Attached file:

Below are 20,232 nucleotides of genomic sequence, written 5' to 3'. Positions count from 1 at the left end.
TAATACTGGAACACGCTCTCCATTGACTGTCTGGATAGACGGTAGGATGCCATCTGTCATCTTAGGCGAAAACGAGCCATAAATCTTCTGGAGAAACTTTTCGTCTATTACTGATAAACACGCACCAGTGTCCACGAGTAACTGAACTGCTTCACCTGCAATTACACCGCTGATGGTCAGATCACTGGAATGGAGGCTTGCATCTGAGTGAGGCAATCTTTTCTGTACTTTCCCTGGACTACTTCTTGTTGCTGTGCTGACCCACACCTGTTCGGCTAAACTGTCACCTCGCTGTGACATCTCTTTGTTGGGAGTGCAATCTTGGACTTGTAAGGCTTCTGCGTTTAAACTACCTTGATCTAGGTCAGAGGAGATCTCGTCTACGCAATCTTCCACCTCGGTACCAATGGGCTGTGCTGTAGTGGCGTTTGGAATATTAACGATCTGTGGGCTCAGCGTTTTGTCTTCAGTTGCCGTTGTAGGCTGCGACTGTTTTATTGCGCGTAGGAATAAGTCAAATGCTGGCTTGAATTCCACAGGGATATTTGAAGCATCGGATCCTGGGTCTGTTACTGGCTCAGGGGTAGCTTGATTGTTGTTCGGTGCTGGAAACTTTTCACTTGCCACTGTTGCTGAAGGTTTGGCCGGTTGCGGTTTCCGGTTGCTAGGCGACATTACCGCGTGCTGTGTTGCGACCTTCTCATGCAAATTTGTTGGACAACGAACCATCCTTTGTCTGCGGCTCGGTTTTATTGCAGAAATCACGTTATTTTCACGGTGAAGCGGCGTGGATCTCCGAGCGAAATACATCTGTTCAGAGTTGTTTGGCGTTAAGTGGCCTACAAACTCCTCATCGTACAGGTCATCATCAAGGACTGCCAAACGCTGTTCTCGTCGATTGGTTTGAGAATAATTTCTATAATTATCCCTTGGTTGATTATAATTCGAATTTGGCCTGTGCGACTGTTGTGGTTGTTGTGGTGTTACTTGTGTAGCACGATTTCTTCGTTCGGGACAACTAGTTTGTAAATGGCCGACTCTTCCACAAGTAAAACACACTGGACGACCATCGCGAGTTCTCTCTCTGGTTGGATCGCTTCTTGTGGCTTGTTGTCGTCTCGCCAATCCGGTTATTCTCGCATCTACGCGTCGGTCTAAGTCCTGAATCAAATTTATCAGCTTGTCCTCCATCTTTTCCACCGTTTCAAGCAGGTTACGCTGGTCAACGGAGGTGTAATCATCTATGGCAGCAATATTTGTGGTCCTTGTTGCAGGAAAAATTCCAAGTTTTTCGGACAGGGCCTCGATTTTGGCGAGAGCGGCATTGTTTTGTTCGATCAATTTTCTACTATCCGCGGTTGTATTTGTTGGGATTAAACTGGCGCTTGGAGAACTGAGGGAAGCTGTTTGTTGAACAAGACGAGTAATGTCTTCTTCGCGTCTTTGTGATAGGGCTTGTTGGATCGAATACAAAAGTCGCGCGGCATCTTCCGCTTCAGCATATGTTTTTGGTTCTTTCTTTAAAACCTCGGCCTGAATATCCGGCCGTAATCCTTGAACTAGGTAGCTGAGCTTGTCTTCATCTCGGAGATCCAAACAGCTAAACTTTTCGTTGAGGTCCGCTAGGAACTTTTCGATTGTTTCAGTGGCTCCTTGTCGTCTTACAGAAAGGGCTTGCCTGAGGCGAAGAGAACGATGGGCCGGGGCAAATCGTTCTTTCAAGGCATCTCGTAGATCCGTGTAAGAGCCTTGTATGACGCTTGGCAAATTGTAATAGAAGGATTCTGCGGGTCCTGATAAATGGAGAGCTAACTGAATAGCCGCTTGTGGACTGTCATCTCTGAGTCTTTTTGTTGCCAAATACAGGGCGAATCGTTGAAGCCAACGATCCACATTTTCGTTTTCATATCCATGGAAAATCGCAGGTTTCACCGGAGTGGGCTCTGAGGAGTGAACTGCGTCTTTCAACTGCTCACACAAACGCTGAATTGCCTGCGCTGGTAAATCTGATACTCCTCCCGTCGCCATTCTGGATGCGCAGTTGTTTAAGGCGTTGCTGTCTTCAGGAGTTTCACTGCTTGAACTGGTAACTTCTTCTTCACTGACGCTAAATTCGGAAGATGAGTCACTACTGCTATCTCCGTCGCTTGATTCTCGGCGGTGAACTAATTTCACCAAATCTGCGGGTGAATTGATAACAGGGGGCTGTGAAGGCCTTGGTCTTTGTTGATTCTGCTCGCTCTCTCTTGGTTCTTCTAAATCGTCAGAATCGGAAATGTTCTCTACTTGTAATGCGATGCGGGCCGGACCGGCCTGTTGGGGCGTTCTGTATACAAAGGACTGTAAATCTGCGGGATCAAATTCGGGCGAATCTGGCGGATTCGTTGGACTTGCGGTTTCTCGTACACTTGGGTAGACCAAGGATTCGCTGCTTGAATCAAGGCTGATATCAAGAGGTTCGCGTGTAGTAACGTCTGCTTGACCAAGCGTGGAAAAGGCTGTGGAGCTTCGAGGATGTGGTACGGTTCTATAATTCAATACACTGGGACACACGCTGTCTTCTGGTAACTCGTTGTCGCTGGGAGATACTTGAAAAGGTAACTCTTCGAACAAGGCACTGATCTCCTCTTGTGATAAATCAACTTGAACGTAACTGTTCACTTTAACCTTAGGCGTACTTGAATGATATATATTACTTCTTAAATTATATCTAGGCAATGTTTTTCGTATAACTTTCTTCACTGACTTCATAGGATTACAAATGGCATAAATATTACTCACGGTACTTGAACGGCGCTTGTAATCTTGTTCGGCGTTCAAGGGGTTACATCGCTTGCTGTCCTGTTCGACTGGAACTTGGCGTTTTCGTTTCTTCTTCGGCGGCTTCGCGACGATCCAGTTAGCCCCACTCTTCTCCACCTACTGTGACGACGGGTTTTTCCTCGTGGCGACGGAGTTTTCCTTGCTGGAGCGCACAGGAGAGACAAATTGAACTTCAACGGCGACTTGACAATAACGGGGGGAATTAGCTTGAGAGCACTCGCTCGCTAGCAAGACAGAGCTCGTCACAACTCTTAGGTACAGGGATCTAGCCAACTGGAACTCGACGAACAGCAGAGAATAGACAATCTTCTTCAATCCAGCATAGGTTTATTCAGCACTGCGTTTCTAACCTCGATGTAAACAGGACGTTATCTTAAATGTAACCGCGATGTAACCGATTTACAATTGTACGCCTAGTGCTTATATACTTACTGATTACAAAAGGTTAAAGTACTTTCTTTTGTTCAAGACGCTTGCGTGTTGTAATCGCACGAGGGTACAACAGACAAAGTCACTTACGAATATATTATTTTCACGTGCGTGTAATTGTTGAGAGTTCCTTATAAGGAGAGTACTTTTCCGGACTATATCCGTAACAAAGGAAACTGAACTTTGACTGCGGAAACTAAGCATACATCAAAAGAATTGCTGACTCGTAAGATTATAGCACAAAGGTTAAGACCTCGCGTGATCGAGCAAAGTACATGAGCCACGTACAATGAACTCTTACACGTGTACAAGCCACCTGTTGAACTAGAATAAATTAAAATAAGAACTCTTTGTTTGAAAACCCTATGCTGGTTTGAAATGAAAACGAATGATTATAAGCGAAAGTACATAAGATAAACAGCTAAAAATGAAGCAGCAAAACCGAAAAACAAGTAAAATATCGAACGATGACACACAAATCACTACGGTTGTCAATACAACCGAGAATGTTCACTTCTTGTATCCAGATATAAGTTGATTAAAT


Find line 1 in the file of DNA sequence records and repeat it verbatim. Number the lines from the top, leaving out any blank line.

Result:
Below are 20,232 nucleotides of genomic sequence, written 5' to 3'. Positions count from 1 at the left end.